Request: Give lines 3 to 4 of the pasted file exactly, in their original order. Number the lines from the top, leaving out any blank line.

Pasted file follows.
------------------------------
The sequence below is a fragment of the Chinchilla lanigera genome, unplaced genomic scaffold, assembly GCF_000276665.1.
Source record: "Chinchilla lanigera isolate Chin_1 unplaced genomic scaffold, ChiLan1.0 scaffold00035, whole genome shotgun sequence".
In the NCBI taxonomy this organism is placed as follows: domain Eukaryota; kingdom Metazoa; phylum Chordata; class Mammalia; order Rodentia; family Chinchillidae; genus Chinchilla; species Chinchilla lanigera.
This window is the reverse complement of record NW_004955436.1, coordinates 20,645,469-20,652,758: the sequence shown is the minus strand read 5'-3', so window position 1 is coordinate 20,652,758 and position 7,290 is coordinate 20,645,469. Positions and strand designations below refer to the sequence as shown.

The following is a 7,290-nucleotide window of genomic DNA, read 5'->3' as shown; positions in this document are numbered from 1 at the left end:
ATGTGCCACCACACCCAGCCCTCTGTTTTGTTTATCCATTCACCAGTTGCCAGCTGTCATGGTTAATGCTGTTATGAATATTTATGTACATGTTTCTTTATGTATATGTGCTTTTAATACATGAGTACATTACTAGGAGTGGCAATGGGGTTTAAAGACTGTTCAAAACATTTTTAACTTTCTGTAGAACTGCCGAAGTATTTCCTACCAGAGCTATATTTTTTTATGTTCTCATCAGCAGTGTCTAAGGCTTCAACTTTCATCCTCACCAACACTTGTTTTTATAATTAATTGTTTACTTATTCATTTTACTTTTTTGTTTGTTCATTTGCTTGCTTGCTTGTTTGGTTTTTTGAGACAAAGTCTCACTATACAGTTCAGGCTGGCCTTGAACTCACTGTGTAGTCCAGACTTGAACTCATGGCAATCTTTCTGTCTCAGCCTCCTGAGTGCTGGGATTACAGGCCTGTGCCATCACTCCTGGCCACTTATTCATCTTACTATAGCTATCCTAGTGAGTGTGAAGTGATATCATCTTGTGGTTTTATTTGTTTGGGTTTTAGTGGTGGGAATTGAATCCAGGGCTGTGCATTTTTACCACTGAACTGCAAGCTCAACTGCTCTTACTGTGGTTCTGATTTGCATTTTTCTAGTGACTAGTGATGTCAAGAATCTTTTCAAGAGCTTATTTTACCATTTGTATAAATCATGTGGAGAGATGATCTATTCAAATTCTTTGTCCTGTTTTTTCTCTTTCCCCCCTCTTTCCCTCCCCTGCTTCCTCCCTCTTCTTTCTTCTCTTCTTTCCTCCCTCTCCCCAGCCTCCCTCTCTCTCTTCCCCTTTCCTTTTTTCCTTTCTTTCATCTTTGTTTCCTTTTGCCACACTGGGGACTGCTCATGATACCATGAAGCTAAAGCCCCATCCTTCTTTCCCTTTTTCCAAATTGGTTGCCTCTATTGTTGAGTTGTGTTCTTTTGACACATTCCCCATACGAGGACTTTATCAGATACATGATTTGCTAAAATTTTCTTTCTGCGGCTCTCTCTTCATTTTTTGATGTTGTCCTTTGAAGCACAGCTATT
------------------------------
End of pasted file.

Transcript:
In the NCBI taxonomy this organism is placed as follows: domain Eukaryota; kingdom Metazoa; phylum Chordata; class Mammalia; order Rodentia; family Chinchillidae; genus Chinchilla; species Chinchilla lanigera.
This window is the reverse complement of record NW_004955436.1, coordinates 20,645,469-20,652,758: the sequence shown is the minus strand read 5'-3', so window position 1 is coordinate 20,652,758 and position 7,290 is coordinate 20,645,469. Positions and strand designations below refer to the sequence as shown.